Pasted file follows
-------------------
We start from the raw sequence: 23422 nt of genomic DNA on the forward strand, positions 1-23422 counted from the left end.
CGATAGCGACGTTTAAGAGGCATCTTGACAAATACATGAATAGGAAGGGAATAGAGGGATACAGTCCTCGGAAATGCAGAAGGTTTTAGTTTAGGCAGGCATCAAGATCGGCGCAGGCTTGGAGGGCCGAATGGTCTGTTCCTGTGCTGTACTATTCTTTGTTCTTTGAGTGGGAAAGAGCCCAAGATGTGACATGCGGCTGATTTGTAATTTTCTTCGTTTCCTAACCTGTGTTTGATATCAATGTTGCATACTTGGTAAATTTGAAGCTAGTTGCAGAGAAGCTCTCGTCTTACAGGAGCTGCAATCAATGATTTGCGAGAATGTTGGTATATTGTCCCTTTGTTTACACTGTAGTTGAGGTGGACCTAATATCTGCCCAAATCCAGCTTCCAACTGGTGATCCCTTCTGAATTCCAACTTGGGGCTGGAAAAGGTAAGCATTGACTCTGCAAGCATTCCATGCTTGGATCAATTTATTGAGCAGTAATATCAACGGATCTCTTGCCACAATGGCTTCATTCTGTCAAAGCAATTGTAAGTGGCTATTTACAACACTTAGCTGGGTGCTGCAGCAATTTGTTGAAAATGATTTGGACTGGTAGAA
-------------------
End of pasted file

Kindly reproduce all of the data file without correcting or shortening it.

We start from the raw sequence: 23422 nt of genomic DNA on the forward strand, positions 1-23422 counted from the left end.
CGATAGCGACGTTTAAGAGGCATCTTGACAAATACATGAATAGGAAGGGAATAGAGGGATACAGTCCTCGGAAATGCAGAAGGTTTTAGTTTAGGCAGGCATCAAGATCGGCGCAGGCTTGGAGGGCCGAATGGTCTGTTCCTGTGCTGTACTATTCTTTGTTCTTTGAGTGGGAAAGAGCCCAAGATGTGACATGCGGCTGATTTGTAATTTTCTTCGTTTCCTAACCTGTGTTTGATATCAATGTTGCATACTTGGTAAATTTGAAGCTAGTTGCAGAGAAGCTCTCGTCTTACAGGAGCTGCAATCAATGATTTGCGAGAATGTTGGTATATTGTCCCTTTGTTTACACTGTAGTTGAGGTGGACCTAATATCTGCCCAAATCCAGCTTCCAACTGGTGATCCCTTCTGAATTCCAACTTGGGGCTGGAAAAGGTAAGCATTGACTCTGCAAGCATTCCATGCTTGGATCAATTTATTGAGCAGTAATATCAACGGATCTCTTGCCACAATGGCTTCATTCTGTCAAAGCAATTGTAAGTGGCTATTTACAACACTTAGCTGGGTGCTGCAGCAATTTGTTGAAAATGATTTGGACTGGTAGAA